Not late, exactly, but getting there.  My Flight Tracker app buzzed reminding me that my flight was scheduled to depart in two hours, and I was still in the comfort of my living room.  After confirming with my JetBlue app that there hadn’t been any delays, I found the nearest cab company in Google Places and clicked on the provided phone number.  “In seconds flat”

Not Used: Alarm clock, land line, phone book.

6:00am “I read the news today, oh boy…”

I arrive at the airport and quickly “check in” at the Official JetBlue Terminal on Facebook.  I’ll shamelessly do their marketing for them for a free 100 flyer points.  Safely through security with a half hour until boarding, I turned to Twitter to see if anything newsworthy was happening at this ungodly hour.  Of course, the linked-to story I want to read is a subscription only Wall St. Journal article.  If only there was an app for that and I already had a subscription on the same device (there is, and I do).  But I have the attention span of an infant and quickly glance at the TV.  Why is every airport TV on the planet turned to CNN?  I’d much rather watch ESPN.  On my phone.  So I did.

Not Used: Alarm clock, land line, phone book, newspaper, crappy airport CNN.

8:30am “I’d love to turn you on…”

My phone, that is.  But I can’t because we’re finally ascending after an hour and a half on the tarmac.  That’s OK though, because as I was waiting and playing Chess with Friends with my fiancé, I used the built in chat function to let her know that I’d be late.  Texting is so 2008.  Not nearly social enough.  As we reach cruising altitude I flip on Airplane Mode and fire up the Kindle app for some morning reading.  What’s this?  27 other people have highlighted this paragraph?  I gotta get in on that!  That’s right, even reading a book, by myself, is now social.

Not Used: Alarm clock, land line, phone book, newspaper, crappy airport CNN, pay phone, air phone, books.

 10:00am “Well I just had to laugh…”

as I checked in on Facebook at DC’s Official JetBlue Terminal for another 100 points.  After locating the address for this morning’s job interview on Google Maps I consulted the DC Metro’s app that gives me real-time arrivals on all Metro lines to find the quickest route there.  I arrive plenty early for my 12:00 appointment, relax, and check my live NCAA bracket before going in there and knocking their socks off.

Not Used: Alarm clock, land line, phone book, newspaper, crappy airport CNN, pay phone, air phone, books, metro personnel, maps, outdated bracket sheets from the office pool.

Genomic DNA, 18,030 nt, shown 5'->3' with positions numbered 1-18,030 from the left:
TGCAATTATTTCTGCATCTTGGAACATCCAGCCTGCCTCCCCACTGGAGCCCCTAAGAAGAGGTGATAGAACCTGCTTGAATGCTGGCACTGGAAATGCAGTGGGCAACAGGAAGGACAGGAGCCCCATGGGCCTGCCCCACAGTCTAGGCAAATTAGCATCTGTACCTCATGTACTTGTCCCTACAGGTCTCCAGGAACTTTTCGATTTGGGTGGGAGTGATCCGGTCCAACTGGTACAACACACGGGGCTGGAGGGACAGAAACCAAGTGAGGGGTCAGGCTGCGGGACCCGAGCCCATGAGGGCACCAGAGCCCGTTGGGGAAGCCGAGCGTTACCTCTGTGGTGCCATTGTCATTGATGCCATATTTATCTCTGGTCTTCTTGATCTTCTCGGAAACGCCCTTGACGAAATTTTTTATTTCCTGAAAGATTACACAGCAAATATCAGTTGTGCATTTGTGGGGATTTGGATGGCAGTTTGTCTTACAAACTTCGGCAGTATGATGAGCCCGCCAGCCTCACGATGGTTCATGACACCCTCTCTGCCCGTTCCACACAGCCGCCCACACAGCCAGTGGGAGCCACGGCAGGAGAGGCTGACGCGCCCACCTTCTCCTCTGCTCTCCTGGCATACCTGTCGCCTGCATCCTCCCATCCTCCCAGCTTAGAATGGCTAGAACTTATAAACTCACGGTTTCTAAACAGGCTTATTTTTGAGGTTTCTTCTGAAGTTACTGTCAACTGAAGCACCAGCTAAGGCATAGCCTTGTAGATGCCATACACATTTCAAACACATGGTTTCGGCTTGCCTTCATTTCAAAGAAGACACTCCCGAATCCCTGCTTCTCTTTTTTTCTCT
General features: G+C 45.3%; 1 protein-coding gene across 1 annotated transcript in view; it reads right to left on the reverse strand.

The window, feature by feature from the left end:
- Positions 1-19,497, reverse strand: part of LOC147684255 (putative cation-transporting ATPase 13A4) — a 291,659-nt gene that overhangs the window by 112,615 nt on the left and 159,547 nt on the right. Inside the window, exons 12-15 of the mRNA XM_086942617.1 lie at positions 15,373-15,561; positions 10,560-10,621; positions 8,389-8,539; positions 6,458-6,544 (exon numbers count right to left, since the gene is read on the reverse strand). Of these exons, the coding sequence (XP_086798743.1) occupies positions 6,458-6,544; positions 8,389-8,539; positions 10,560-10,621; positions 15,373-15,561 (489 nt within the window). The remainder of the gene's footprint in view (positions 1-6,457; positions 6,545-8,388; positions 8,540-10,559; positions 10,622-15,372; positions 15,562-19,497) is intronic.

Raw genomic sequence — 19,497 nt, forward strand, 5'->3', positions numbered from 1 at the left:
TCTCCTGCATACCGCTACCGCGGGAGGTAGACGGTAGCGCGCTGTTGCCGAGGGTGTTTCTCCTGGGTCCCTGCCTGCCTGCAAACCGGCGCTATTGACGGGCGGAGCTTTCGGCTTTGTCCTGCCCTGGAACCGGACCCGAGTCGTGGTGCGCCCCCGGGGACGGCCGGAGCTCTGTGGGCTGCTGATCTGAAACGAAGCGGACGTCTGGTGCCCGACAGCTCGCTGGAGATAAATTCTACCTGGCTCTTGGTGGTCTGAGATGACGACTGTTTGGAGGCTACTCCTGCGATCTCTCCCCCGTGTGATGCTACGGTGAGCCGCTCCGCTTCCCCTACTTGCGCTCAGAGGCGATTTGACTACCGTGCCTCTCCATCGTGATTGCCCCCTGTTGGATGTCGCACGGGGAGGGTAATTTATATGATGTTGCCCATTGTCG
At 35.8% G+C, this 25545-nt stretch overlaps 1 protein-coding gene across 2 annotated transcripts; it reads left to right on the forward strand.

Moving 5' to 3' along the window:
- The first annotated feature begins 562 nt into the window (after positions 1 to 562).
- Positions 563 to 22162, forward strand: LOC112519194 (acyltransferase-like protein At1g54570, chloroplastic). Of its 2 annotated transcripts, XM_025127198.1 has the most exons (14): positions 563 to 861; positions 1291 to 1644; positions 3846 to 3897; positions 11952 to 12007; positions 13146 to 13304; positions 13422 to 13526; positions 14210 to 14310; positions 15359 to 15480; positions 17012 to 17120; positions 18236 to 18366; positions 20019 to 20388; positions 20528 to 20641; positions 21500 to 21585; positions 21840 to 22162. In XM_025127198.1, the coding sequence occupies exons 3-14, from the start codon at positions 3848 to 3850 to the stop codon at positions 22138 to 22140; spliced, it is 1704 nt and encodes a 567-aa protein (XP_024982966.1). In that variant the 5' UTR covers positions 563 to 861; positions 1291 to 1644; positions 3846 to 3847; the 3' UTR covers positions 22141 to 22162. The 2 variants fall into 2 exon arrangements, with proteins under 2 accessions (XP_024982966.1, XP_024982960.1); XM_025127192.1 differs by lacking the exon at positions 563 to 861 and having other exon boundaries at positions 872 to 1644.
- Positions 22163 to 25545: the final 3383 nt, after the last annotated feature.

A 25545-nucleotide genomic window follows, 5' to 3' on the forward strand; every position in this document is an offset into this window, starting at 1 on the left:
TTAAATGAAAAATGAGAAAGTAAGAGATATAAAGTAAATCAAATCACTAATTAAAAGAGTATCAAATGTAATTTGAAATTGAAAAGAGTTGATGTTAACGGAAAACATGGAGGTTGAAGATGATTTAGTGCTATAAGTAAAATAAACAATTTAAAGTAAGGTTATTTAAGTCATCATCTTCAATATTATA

Now this is only half of my day, but I’ll leave things there.  Why?  Because a good job interview calls for a few drinks, and the second half of the day isn’t quite as clear in my memory as the first half.  Anyway, the thing that strikes me most about all of these uses for social media and mobile technology is the number of things that they replace.  Even if I don’t plan ahead, my phone has books, newspapers, itineraries, maps, and multiple methods of communication if things go wrong.  All of these things would have had to be planned and packed ahead of time even 15 years ago.  In the same way that people don’t need to make plans with each other before they go out anymore, we hardly need to plan before we take trips either.  As we’ve discussed in class, maybe it does make us a little more helpless without our devices, but I’ll take it.

And how about the free stuff?!  200 JetBlue points just for showing up.  I’ll admit though, I may have tried a little too hard…

Yes, it's shameless. No, I haven't heard back from @indochino.


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Geocaching: The Social Media Treasure Hunt

We’ve talked a lot about location services in social media, but mostly as it pertains to marketing and commerce.  I’d like to introduce you (if you’re not already familiar) to a location-based social media service that’s a little more pure, a little more just-for-fun: it’s called Geocaching.  Geocaching is basically a worldwide treasure hunt that utilized GPS enabled devices (a smart phone works nicely) and an online interface to communicate to other users and share experiences.  The way it works is that caches–any kind of watertight box really–are hidden in rural areas, urban areas, just about anywhere, and their GPS position is logged into the site.  Then other people can search for nearby caches and leave small items with distinct serial numbers.  When you come across one of these items, you take it with you and log it, so that others will know of its new location.

The fun is that you can do this anywhere, and the search gets you out to new places you otherwise may never have gone.  Another fun aspect of it is just being in the know.  With over 1 million geocaches out there, you’ve definitely walked right by them never knowing they were there.  And geocachers are instructed to keep their search for the cache on the down low, staying out of sight of “muggles” (non-geocachers) who might mess up the cache if they found it, not knowing what it was.


My fiancé and I started Geocaching on a trip to Philadelphia, where we found a cache in the city, and on a nature reserve.  Since then, we’ve been caching in Boston, Florida, Spain and even in the Swiss Alps.  You can assign your item a mission or destination, and each cacher will take it as far as they can go, or you can just set it free to roam far and wide.  The Geocoin we left in the Alps has travelled well in the past year plus; we’ve tracked it in Germany, Hungary, and the Greek islands among other places.